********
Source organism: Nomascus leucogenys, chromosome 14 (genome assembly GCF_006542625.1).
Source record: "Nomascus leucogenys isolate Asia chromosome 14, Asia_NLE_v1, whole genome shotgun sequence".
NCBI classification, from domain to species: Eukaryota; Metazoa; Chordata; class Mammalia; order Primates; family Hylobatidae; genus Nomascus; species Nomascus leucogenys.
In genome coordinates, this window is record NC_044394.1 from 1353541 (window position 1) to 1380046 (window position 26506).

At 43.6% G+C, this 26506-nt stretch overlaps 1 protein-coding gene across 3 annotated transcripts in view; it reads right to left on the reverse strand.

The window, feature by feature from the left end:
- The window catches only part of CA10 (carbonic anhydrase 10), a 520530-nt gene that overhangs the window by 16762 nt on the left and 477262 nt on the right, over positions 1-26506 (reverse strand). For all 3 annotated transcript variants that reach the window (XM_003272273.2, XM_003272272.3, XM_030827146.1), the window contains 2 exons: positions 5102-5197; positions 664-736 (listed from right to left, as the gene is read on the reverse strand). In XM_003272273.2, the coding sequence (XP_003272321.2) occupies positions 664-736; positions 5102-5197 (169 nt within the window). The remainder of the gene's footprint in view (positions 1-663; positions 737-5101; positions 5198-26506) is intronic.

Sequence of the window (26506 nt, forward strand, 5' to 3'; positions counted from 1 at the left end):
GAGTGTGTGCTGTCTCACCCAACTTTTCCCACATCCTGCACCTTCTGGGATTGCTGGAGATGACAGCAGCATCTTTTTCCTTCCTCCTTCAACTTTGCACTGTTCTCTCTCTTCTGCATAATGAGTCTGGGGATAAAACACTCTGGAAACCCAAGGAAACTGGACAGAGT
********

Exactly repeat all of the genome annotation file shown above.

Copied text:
Source organism: Nomascus leucogenys, chromosome 14 (genome assembly GCF_006542625.1).
Source record: "Nomascus leucogenys isolate Asia chromosome 14, Asia_NLE_v1, whole genome shotgun sequence".
NCBI classification, from domain to species: Eukaryota; Metazoa; Chordata; class Mammalia; order Primates; family Hylobatidae; genus Nomascus; species Nomascus leucogenys.
In genome coordinates, this window is record NC_044394.1 from 1353541 (window position 1) to 1380046 (window position 26506).

At 43.6% G+C, this 26506-nt stretch overlaps 1 protein-coding gene across 3 annotated transcripts in view; it reads right to left on the reverse strand.

The window, feature by feature from the left end:
- The window catches only part of CA10 (carbonic anhydrase 10), a 520530-nt gene that overhangs the window by 16762 nt on the left and 477262 nt on the right, over positions 1-26506 (reverse strand). For all 3 annotated transcript variants that reach the window (XM_003272273.2, XM_003272272.3, XM_030827146.1), the window contains 2 exons: positions 5102-5197; positions 664-736 (listed from right to left, as the gene is read on the reverse strand). In XM_003272273.2, the coding sequence (XP_003272321.2) occupies positions 664-736; positions 5102-5197 (169 nt within the window). The remainder of the gene's footprint in view (positions 1-663; positions 737-5101; positions 5198-26506) is intronic.

Sequence of the window (26506 nt, forward strand, 5' to 3'; positions counted from 1 at the left end):
GAGTGTGTGCTGTCTCACCCAACTTTTCCCACATCCTGCACCTTCTGGGATTGCTGGAGATGACAGCAGCATCTTTTTCCTTCCTCCTTCAACTTTGCACTGTTCTCTCTCTTCTGCATAATGAGTCTGGGGATAAAACACTCTGGAAACCCAAGGAAACTGGACAGAGT